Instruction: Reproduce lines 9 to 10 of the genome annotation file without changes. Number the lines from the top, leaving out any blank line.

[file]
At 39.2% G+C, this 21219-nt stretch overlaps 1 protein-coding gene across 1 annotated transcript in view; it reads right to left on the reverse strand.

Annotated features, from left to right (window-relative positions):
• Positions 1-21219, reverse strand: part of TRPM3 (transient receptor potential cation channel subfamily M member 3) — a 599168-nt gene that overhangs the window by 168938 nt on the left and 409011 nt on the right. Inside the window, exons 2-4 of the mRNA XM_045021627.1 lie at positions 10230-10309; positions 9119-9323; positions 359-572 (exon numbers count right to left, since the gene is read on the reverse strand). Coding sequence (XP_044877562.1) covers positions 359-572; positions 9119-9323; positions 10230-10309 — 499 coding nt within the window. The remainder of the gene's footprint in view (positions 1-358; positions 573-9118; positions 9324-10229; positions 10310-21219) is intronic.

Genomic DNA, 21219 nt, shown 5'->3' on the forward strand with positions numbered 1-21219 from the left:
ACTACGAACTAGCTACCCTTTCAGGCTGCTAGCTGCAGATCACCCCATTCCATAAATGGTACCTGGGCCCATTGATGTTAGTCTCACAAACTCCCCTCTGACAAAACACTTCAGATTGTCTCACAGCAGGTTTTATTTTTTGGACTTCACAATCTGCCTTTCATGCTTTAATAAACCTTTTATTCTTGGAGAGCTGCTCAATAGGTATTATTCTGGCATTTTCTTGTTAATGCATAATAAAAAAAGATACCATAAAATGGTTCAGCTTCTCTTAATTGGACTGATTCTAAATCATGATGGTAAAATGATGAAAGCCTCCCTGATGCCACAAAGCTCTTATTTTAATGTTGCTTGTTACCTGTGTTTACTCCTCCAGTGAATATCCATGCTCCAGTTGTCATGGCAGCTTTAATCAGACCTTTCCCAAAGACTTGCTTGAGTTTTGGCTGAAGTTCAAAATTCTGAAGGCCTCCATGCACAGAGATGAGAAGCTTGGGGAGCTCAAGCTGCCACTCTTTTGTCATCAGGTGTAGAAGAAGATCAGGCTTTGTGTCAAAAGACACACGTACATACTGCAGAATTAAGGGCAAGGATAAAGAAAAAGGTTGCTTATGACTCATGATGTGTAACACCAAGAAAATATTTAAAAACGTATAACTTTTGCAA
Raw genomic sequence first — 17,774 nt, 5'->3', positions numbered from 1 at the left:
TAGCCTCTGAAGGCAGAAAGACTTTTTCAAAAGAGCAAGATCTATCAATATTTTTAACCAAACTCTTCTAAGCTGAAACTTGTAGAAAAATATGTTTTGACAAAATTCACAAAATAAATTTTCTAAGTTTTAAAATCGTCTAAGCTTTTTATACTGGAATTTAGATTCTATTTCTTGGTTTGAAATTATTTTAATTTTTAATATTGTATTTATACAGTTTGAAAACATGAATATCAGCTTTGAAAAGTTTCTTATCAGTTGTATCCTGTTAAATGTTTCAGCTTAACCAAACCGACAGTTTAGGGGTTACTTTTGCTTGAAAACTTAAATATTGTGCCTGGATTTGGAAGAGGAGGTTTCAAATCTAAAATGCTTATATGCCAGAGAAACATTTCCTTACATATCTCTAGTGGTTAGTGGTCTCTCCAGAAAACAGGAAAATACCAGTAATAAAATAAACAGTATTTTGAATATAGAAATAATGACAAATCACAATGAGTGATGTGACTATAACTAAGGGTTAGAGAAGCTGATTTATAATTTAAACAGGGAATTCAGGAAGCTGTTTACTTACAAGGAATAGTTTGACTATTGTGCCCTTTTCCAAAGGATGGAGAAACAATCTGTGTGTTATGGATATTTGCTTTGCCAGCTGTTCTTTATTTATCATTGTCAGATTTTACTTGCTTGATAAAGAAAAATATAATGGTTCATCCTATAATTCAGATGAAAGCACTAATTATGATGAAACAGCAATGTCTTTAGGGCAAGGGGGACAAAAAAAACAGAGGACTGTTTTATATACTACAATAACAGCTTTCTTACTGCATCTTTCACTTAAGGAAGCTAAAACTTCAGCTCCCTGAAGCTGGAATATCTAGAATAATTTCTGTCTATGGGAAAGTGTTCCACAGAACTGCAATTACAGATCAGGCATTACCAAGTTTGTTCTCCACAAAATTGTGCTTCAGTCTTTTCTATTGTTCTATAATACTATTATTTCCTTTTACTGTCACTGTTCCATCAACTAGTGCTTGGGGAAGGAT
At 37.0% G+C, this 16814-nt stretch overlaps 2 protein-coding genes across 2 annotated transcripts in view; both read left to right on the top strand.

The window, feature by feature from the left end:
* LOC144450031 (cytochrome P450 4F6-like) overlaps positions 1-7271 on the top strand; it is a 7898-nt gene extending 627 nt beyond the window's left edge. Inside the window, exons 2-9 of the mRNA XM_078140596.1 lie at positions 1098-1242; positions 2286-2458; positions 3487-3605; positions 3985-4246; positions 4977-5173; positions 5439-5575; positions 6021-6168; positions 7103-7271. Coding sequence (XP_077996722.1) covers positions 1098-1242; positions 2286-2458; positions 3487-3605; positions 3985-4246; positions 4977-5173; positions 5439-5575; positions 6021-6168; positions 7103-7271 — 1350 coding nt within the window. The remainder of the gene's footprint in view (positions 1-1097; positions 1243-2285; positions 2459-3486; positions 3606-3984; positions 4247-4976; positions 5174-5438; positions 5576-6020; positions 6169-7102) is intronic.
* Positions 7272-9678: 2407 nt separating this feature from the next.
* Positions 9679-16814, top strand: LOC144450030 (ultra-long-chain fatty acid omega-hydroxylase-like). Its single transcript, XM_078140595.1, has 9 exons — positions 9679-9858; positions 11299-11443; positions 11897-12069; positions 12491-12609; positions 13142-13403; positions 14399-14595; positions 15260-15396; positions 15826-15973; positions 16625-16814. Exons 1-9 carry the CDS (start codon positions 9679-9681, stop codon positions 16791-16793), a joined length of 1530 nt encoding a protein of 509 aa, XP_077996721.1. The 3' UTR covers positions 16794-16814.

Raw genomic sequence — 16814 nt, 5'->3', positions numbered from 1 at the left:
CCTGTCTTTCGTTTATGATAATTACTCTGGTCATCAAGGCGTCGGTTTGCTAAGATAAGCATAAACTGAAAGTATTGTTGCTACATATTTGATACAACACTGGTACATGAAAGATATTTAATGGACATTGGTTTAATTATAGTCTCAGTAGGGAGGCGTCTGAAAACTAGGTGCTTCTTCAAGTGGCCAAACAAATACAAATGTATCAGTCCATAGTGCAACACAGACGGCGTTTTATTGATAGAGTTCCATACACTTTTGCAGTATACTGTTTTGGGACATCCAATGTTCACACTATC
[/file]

The window, feature by feature from the left end:
* LOC144450031 (cytochrome P450 4F6-like) overlaps positions 1-7271 on the top strand; it is a 7898-nt gene extending 627 nt beyond the window's left edge. Inside the window, exons 2-9 of the mRNA XM_078140596.1 lie at positions 1098-1242; positions 2286-2458; positions 3487-3605; positions 3985-4246; positions 4977-5173; positions 5439-5575; positions 6021-6168; positions 7103-7271. Coding sequence (XP_077996722.1) covers positions 1098-1242; positions 2286-2458; positions 3487-3605; positions 3985-4246; positions 4977-5173; positions 5439-5575; positions 6021-6168; positions 7103-7271 — 1350 coding nt within the window. The remainder of the gene's footprint in view (positions 1-1097; positions 1243-2285; positions 2459-3486; positions 3606-3984; positions 4247-4976; positions 5174-5438; positions 5576-6020; positions 6169-7102) is intronic.